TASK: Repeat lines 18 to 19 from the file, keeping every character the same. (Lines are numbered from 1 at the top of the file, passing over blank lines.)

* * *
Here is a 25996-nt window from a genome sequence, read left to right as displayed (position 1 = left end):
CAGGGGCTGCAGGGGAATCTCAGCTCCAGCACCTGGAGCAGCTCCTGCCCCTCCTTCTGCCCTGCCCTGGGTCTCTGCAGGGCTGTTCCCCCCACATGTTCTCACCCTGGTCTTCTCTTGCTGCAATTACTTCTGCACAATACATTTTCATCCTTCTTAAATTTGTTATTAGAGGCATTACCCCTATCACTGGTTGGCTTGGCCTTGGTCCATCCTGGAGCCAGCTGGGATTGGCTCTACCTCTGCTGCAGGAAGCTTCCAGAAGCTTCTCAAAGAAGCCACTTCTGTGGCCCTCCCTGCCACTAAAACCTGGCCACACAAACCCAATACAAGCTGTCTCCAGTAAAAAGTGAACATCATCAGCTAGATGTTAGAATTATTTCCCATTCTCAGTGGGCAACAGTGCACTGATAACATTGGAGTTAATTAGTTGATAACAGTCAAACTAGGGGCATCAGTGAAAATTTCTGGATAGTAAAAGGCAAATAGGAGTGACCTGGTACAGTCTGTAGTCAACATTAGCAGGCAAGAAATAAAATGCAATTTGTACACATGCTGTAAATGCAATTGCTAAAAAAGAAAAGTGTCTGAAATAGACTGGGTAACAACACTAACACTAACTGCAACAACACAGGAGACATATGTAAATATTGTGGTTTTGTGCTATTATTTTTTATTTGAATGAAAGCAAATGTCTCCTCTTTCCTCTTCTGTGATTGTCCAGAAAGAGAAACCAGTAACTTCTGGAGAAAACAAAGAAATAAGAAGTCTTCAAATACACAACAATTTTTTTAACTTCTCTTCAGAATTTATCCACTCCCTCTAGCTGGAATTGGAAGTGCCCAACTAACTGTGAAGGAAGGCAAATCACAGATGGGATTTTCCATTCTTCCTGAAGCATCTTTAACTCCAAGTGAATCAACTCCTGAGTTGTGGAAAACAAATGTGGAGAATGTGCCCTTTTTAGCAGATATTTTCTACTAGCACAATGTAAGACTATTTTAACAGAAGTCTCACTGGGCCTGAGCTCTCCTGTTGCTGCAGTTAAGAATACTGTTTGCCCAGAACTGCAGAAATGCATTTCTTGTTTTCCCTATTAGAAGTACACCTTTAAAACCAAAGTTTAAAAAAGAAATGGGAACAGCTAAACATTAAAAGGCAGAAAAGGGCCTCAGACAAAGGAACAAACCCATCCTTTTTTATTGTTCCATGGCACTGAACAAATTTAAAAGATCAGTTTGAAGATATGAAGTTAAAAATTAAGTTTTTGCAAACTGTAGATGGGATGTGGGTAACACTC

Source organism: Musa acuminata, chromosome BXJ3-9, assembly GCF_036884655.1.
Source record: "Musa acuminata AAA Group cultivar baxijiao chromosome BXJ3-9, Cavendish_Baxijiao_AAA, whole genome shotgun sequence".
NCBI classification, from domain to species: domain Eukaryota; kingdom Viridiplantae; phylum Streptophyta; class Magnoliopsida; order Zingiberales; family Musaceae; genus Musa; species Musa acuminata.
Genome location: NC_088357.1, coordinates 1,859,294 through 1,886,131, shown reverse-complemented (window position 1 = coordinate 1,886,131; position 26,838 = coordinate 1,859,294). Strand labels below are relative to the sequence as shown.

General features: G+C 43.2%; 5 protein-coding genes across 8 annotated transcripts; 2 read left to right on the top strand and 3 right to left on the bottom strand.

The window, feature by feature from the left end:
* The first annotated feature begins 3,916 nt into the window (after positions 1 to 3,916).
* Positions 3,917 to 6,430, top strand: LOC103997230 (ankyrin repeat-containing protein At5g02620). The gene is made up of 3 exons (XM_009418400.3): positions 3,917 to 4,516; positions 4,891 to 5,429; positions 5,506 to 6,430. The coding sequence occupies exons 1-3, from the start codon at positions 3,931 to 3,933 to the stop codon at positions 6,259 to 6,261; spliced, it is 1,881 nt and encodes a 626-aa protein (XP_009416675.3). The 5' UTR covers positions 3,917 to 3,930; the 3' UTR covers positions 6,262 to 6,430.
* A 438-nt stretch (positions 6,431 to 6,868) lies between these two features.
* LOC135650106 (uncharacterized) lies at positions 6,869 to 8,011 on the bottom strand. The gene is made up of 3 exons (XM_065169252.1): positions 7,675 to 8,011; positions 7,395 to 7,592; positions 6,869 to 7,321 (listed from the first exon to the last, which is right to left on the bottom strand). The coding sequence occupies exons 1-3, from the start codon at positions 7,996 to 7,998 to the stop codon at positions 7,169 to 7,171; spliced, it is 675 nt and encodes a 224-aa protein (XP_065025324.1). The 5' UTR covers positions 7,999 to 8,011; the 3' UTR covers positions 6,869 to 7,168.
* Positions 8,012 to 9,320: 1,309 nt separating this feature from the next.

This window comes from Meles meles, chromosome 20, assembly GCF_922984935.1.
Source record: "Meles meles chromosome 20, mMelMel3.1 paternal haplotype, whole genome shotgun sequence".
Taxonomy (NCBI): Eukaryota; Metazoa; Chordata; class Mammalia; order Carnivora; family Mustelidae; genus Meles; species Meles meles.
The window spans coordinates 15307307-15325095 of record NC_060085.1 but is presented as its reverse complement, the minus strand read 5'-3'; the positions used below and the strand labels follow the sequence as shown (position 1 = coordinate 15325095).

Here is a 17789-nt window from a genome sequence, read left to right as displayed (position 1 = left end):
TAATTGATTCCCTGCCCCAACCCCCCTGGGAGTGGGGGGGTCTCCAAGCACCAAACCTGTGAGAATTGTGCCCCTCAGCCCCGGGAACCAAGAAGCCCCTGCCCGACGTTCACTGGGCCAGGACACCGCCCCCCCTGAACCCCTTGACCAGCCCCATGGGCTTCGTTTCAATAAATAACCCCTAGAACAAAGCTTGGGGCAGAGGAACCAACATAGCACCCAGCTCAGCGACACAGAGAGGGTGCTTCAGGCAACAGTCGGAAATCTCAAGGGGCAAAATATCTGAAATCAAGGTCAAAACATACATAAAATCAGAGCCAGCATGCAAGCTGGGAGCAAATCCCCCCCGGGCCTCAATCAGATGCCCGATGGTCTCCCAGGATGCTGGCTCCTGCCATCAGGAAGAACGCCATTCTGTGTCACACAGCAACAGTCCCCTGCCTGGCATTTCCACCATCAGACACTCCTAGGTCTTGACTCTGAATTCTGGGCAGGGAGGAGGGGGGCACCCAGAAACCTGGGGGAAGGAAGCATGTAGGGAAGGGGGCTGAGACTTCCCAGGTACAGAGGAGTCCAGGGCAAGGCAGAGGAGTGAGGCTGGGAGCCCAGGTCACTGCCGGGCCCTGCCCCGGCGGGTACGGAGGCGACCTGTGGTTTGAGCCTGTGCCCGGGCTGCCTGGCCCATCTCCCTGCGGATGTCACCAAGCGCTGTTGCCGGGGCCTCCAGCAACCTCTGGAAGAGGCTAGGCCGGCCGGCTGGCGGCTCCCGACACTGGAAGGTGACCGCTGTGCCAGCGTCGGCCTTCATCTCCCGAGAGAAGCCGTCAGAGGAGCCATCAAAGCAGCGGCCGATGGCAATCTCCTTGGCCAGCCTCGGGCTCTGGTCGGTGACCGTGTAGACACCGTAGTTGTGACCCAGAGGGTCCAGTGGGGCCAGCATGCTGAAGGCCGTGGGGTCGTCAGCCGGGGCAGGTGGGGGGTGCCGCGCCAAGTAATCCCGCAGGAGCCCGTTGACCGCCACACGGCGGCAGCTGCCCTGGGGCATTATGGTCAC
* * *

Here is a 17789-nt window from a genome sequence, read left to right as displayed (position 1 = left end):
TAATTGATTCCCTGCCCCAACCCCCCTGGGAGTGGGGGGGTCTCCAAGCACCAAACCTGTGAGAATTGTGCCCCTCAGCCCCGGGAACCAAGAAGCCCCTGCCCGACGTTCACTGGGCCAGGACACCGCCCCCCCTGAACCCCTTGACCAGCCCCATGGGCTTCGTTTCAATAAATAACCCCTAGAACAAAGCTTGGGGCAGAGGAACCAACATAGCACCCAGCTCAGCGACACAGAGAGGGTGCTTCAGGCAACAGTCGGAAATCTCAAGGGGCAAAATATCTGAAATCAAGGTCAAAACATACATAAAATCAGAGCCAGCATGCAAGCTGGGAGCAAATCCCCCCCGGGCCTCAATCAGATGCCCGATGGTCTCCCAGGATGCTGGCTCCTGCCATCAGGAAGAACGCCATTCTGTGTCACACAGCAACAGTCCCCTGCCTGGCATTTCCACCATCAGACACTCCTAGGTCTTGACTCTGAATTCTGGGCAGGGAGGAGGGGGGCACCCAGAAACCTGGGGGAAGGAAGCATGTAGGGAAGGGGGCTGAGACTTCCCAGGTACAGAGGAGTCCAGGGCAAGGCAGAGGAGTGAGGCTGGGAGCCCAGGTCACTGCCGGGCCCTGCCCCGGCGGGTACGGAGGCGACCTGTGGTTTGAGCCTGTGCCCGGGCTGCCTGGCCCATCTCCCTGCGGATGTCACCAAGCGCTGTTGCCGGGGCCTCCAGCAACCTCTGGAAGAGGCTAGGCCGGCCGGCTGGCGGCTCCCGACACTGGAAGGTGACCGCTGTGCCAGCGTCGGCCTTCATCTCCCGAGAGAAGCCGTCAGAGGAGCCATCAAAGCAGCGGCCGATGGCAATCTCCTTGGCCAGCCTCGGGCTCTGGTCGGTGACCGTGTAGACACCGTAGTTGTGACCCAGAGGGTCCAGTGGGGCCAGCATGCTGAAGGCCGTGGGGTCGTCAGCCGGGGCAGGTGGGGGGTGCCGCGCCAAGTAATCCCGCAGGAGCCCGTTGACCGCCACACGGCGGCAGCTGCCCTGGGGCATTATGGTCAC